the happiness of His creatures, but that He does not do it for the sake of His own
gratification." Lectures to Professing Christians (LECTURE I).
- Divine Sovereignty: "The sovereignty of God consists in the independence
of his will, in consulting his own intelligence and discretion, in the selection
of his end, and the means of accomplishing it. In other words, the sovereignty of
God is nothing else than infinite benevolence directed by infinite knowledge."
Systematic Theology (LECTURE LXXVI).
- Election: "That all of Adam's race, who are or ever will be saved,
were from eternity chosen by God to eternal salvation, through the sanctification
of their hearts by faith in Christ. In other words, they are chosen to salvation
by means of sanctification. Their salvation is the end- their sanctification is a
means. Both the end and the means are elected, appointed, chosen; the means as really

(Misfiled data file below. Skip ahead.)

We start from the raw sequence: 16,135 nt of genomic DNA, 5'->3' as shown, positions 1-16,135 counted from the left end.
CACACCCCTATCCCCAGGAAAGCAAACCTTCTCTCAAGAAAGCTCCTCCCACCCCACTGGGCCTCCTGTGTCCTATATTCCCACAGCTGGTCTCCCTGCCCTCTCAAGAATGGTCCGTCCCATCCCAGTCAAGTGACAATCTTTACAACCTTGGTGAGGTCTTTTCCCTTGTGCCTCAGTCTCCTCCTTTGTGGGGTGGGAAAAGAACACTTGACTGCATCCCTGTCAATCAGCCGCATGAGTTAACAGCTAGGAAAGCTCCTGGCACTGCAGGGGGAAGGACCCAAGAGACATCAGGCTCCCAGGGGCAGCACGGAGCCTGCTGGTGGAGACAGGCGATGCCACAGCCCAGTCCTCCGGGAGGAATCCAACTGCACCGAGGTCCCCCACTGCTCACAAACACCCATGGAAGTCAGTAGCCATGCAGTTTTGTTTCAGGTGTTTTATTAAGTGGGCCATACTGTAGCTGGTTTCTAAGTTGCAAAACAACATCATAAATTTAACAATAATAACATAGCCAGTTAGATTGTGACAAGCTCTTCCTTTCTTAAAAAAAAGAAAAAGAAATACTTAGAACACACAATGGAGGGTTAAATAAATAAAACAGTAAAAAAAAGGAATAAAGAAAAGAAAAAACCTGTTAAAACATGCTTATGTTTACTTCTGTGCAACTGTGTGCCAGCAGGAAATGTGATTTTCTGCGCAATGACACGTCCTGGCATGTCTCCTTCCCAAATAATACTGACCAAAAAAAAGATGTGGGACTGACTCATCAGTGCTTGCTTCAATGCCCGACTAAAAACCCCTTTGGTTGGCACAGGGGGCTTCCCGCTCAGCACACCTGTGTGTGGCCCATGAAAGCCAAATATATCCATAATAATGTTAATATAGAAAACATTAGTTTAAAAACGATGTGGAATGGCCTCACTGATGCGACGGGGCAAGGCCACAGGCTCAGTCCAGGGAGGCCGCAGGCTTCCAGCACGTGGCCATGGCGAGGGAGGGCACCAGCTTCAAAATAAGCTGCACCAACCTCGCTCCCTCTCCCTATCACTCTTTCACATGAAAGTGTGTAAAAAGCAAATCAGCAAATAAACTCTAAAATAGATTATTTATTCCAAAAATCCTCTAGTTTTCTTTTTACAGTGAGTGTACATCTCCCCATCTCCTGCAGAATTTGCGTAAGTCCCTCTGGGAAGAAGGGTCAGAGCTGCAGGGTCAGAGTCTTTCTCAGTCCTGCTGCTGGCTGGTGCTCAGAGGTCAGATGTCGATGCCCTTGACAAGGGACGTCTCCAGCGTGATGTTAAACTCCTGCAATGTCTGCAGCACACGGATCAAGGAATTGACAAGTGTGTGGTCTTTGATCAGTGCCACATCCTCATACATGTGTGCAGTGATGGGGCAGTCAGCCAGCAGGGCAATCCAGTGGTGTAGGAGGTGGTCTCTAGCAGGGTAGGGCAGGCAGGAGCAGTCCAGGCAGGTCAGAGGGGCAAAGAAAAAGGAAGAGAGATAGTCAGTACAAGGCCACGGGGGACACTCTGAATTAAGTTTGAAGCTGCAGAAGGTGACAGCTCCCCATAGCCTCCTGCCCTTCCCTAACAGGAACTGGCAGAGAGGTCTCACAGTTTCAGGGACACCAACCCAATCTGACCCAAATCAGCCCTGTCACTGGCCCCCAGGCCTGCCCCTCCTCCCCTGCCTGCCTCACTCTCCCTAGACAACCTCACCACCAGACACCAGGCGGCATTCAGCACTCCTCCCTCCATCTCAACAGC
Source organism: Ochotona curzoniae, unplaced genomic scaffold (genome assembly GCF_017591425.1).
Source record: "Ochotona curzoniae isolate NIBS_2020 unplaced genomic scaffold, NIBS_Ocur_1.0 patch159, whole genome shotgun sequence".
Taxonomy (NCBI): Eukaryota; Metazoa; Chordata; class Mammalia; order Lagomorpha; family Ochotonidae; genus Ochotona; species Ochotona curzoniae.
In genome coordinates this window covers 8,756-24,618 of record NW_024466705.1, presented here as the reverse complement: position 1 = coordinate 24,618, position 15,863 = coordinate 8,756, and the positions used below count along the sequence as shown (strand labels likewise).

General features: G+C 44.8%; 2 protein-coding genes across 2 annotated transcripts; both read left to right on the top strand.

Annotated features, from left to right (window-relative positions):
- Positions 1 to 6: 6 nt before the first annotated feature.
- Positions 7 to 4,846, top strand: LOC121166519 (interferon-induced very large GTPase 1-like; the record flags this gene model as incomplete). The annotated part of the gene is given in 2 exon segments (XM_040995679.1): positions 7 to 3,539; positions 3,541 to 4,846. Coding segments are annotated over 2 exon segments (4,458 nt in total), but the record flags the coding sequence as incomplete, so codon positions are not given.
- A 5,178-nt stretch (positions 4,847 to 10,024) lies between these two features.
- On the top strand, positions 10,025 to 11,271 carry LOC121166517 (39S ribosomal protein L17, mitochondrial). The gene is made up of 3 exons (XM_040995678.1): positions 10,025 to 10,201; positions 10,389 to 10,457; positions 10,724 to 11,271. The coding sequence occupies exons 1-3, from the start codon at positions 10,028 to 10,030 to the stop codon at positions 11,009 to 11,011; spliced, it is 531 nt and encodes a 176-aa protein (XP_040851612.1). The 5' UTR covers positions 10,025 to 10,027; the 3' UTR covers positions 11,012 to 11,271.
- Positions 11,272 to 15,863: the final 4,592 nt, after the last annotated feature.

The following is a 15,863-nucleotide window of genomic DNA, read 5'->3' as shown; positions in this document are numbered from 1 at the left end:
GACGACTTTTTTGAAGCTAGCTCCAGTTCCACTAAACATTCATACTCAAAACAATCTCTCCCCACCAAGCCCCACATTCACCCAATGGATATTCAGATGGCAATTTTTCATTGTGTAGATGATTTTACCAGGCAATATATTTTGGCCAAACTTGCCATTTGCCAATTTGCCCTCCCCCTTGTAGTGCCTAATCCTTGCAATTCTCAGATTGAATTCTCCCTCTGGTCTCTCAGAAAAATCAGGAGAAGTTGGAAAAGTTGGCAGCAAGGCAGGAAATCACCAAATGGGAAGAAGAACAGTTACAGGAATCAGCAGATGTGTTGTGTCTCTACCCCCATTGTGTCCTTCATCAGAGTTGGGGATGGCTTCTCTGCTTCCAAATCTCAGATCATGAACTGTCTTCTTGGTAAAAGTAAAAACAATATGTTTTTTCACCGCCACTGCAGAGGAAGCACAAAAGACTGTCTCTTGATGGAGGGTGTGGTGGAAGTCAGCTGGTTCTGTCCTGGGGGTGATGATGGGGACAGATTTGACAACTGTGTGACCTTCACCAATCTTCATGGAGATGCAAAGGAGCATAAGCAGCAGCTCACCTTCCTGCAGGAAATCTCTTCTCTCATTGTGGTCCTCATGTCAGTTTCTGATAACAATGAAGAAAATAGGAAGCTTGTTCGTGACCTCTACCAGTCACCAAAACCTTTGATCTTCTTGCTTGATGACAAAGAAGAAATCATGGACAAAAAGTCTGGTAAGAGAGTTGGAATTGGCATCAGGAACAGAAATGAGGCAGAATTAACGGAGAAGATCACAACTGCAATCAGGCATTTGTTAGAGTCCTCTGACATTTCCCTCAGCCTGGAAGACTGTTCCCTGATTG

as the end, and for the sake of the end." Systematic Theology (LECTURE LXXIV).
- Entire Sanctification: "Sanctification may be entire in two senses:
(1.) In the sense of present, full obedience, or entire consecration to God; and,
(2.) In the sense of continued, abiding consecration or obedience to God. Entire
sanctification, when the terms are used in this sense, consists in being established,
confirmed, preserved, continued in a state of sanctification or of entire consecration
to God." Systematic Theology (LECTURE LVIII).
- Moral Agency: "Moral agency is universally a condition of moral obligation.
The attributes of moral agency are intellect, sensibility, and free will." Systematic
Theology (LECTURE III).
- Moral Depravity: "Moral depravity is the depravity of free-will,